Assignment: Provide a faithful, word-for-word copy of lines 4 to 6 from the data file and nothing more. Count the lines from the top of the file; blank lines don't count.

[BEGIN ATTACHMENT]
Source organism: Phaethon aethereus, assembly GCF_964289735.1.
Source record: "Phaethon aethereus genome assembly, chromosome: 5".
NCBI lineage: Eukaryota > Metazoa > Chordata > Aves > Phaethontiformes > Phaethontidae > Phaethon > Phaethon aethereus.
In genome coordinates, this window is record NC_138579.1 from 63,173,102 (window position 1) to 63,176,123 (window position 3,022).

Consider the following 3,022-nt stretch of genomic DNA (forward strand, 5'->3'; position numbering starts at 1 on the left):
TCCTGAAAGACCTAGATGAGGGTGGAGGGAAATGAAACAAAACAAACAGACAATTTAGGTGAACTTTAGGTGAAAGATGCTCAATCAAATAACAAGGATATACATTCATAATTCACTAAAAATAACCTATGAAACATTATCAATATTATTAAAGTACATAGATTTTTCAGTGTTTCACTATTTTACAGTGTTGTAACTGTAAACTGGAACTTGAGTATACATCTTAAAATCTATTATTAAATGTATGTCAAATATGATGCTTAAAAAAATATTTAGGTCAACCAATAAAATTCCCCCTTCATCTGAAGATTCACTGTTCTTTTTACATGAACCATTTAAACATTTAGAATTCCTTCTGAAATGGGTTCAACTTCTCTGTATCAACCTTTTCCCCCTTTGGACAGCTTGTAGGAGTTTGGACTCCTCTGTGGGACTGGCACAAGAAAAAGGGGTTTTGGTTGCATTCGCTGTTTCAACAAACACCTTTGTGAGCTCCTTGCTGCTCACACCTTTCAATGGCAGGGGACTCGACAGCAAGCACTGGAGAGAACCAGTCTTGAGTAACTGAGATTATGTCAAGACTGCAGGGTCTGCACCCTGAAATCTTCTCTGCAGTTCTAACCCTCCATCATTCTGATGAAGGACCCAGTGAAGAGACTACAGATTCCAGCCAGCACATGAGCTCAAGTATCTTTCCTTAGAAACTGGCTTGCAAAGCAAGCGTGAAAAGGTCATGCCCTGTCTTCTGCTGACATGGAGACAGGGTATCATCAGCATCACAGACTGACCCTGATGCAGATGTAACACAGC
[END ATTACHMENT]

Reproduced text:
In genome coordinates, this window is record NC_138579.1 from 63,173,102 (window position 1) to 63,176,123 (window position 3,022).

Consider the following 3,022-nt stretch of genomic DNA (forward strand, 5'->3'; position numbering starts at 1 on the left):
TCCTGAAAGACCTAGATGAGGGTGGAGGGAAATGAAACAAAACAAACAGACAATTTAGGTGAACTTTAGGTGAAAGATGCTCAATCAAATAACAAGGATATACATTCATAATTCACTAAAAATAACCTATGAAACATTATCAATATTATTAAAGTACATAGATTTTTCAGTGTTTCACTATTTTACAGTGTTGTAACTGTAAACTGGAACTTGAGTATACATCTTAAAATCTATTATTAAATGTATGTCAAATATGATGCTTAAAAAAATATTTAGGTCAACCAATAAAATTCCCCCTTCATCTGAAGATTCACTGTTCTTTTTACATGAACCATTTAAACATTTAGAATTCCTTCTGAAATGGGTTCAACTTCTCTGTATCAACCTTTTCCCCCTTTGGACAGCTTGTAGGAGTTTGGACTCCTCTGTGGGACTGGCACAAGAAAAAGGGGTTTTGGTTGCATTCGCTGTTTCAACAAACACCTTTGTGAGCTCCTTGCTGCTCACACCTTTCAATGGCAGGGGACTCGACAGCAAGCACTGGAGAGAACCAGTCTTGAGTAACTGAGATTATGTCAAGACTGCAGGGTCTGCACCCTGAAATCTTCTCTGCAGTTCTAACCCTCCATCATTCTGATGAAGGACCCAGTGAAGAGACTACAGATTCCAGCCAGCACATGAGCTCAAGTATCTTTCCTTAGAAACTGGCTTGCAAAGCAAGCGTGAAAAGGTCATGCCCTGTCTTCTGCTGACATGGAGACAGGGTATCATCAGCATCACAGACTGACCCTGATGCAGATGTAACACAGC